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Impact of 9/11 Expands Clinical Knowledge of Stress

By Senior News Editor
Reviewed by John M. Grohol, Psy.D. on September 12, 2011

Emotional Impact of 9/11 Expands Clinical Knowledge As we remember the tragedy of 9/11, a new research study suggests the severity of a traumatic event can influence the mental health of individuals not directly exposed to the incident.

Experts evaluated how the attacks impacted the psychological processes of those not directly exposed to the event.

Researchers studied college students in Massachusetts and found that even those who were not directly connected to New York or Washington showed increased stress responses to run-of-the-mill visual images.

“Other studies have shown that the 9/11 attacks resulted in a wave of stress and anxiety across the United States,” said researcher Ivy Tso, a doctoral student in clinical psychology at the University of Michigan.

“Eight to 10 percent of the residents of New York City reported symptoms consistent with posttraumatic stress disorder (PTSD) and depression while 40 percent of Americans across the country experienced significant symptoms of stress related to the attacks.”

Study findings are published in the Journal of Traumatic Stress.

Tso and her colleagues’ study, which took place within one week of the attacks, assessed a sample of 31 university students in Boston who were not directly connected to the attacks in New York and therefore represented the wider American public.

Researchers evaluated the brain activity of the participants to detect signs of anxiety and stress as they were shown a series of 90 pictures.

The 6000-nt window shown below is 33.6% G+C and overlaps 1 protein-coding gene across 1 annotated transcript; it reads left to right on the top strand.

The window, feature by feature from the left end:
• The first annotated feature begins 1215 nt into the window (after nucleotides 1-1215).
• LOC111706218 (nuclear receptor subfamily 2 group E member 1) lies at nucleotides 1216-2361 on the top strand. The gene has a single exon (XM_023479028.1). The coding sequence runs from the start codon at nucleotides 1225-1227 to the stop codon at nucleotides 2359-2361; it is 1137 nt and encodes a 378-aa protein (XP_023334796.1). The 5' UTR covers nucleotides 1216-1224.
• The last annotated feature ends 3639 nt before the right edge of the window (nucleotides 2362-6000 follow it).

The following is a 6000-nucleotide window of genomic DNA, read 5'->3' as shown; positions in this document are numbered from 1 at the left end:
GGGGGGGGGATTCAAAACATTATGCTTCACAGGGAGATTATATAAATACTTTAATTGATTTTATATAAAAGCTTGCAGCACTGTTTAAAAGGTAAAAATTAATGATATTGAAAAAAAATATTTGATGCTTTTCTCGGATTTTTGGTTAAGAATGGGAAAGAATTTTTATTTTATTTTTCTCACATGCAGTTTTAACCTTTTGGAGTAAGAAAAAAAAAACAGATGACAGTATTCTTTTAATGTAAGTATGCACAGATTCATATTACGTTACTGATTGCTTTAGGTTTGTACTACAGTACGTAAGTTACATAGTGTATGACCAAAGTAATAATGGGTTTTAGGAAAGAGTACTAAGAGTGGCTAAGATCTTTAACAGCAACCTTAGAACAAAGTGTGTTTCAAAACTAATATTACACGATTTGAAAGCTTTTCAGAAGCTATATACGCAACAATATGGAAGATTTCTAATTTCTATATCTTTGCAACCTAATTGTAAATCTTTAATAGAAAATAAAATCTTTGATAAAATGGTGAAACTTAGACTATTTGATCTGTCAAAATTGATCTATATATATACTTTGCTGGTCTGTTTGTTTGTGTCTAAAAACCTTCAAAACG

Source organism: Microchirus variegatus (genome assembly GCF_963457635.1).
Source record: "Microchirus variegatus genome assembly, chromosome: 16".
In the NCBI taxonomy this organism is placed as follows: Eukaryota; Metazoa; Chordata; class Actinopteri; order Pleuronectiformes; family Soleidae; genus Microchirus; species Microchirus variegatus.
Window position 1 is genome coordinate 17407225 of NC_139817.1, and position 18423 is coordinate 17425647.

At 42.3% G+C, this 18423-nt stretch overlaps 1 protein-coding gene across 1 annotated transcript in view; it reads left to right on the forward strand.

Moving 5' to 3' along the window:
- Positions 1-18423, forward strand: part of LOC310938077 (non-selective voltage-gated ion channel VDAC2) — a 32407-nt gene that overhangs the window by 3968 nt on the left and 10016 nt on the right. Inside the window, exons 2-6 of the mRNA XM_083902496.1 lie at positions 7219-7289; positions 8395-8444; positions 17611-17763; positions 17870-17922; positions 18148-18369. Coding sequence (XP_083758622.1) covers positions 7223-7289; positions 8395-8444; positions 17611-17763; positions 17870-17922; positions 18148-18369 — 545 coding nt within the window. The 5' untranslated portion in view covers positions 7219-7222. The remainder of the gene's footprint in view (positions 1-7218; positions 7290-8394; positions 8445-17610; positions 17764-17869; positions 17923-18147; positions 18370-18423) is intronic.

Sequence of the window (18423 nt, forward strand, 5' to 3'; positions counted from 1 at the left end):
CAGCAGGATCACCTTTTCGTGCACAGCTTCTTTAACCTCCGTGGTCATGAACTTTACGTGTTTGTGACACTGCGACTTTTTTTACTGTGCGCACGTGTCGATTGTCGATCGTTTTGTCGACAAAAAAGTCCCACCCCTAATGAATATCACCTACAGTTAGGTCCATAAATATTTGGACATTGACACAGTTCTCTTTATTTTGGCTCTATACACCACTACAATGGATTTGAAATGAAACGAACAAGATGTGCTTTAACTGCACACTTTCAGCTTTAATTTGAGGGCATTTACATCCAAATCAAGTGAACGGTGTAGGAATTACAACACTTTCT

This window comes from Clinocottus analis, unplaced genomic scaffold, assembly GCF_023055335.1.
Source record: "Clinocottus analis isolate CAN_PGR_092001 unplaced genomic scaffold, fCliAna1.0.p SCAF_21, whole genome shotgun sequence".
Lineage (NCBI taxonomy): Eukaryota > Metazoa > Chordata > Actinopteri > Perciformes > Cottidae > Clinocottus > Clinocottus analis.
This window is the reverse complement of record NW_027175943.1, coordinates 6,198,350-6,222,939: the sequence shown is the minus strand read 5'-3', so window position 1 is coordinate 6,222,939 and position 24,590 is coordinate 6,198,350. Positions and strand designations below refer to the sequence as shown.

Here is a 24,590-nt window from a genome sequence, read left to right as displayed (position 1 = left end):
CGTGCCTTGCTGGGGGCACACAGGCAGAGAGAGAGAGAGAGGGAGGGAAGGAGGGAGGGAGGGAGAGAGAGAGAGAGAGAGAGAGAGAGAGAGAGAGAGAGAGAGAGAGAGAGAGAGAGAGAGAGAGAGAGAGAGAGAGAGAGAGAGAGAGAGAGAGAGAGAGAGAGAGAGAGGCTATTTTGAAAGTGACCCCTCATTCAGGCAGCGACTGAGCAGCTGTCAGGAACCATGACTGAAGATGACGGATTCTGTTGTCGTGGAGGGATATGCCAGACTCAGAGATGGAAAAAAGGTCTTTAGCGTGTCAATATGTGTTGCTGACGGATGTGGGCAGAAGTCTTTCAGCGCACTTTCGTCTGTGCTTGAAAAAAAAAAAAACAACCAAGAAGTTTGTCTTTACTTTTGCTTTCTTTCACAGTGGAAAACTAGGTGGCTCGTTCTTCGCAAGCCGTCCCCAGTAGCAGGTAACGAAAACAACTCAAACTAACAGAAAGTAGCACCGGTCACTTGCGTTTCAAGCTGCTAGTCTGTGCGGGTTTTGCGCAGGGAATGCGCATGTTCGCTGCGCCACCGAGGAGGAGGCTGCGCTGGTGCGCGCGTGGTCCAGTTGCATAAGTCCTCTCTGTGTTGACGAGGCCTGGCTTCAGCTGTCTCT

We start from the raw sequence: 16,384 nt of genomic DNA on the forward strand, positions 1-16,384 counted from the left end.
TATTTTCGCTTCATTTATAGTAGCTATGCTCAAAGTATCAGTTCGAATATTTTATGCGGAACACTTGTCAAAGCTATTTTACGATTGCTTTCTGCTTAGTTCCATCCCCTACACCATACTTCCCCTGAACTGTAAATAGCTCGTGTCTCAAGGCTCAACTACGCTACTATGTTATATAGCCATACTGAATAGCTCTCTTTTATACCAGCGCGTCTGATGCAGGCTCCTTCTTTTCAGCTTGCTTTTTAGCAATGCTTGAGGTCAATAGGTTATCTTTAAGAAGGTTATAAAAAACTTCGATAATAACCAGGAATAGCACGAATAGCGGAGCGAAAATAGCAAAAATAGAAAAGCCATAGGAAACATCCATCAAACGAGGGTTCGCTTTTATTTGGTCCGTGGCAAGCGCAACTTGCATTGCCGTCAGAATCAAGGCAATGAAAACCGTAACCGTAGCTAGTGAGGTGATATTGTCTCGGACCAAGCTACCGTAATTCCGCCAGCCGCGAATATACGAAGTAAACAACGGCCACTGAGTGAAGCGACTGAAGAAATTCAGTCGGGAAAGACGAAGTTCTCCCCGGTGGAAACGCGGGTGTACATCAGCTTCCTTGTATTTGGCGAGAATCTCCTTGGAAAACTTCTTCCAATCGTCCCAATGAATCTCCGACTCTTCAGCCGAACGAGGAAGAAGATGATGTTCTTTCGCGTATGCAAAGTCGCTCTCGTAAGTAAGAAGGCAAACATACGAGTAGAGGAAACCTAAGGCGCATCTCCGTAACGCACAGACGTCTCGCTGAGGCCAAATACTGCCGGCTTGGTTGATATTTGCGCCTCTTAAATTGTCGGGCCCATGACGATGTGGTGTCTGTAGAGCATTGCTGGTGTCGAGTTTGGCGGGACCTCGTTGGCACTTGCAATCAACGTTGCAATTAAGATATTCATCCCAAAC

Thirty of the pictures contained images of the attacks while the others were defined as either “negative” but not related to the attacks, or “neutral.”

“The results of our study indicate that participants’ brain wave responses during processing of the images deviated from normal in proportion to their self-report distress level directly related to the 9/11 attacks,” said Tso.

The abnormal brain activity is similar to what is observed in individuals with PTSD (e.g., diminished attention, hypervigilance, suppression of unwanted thoughts).

“This finding is significant as our participants were young, unmedicated, highly functional individuals and while their distress was clearly below clinical threshold, their brain responses to emotional information were affected the same way, though not to the same degree, as in PTSD,” concluded Tso.

“This makes us rethink whether distress reactions should be considered a spectrum of severity, rather than simply divided into normal vs. clinical categories.”

Source: University of Michigan Health System

 

APA Reference
Nauert, R. (2011). Impact of 9/11 Expands Clinical Knowledge of Stress. Psych Central. Retrieved on December 19, 2014, from http://psychcentral.com/news/2011/09/12/impact-of-911-expands-clinical-knowledge-of-stress/29331.html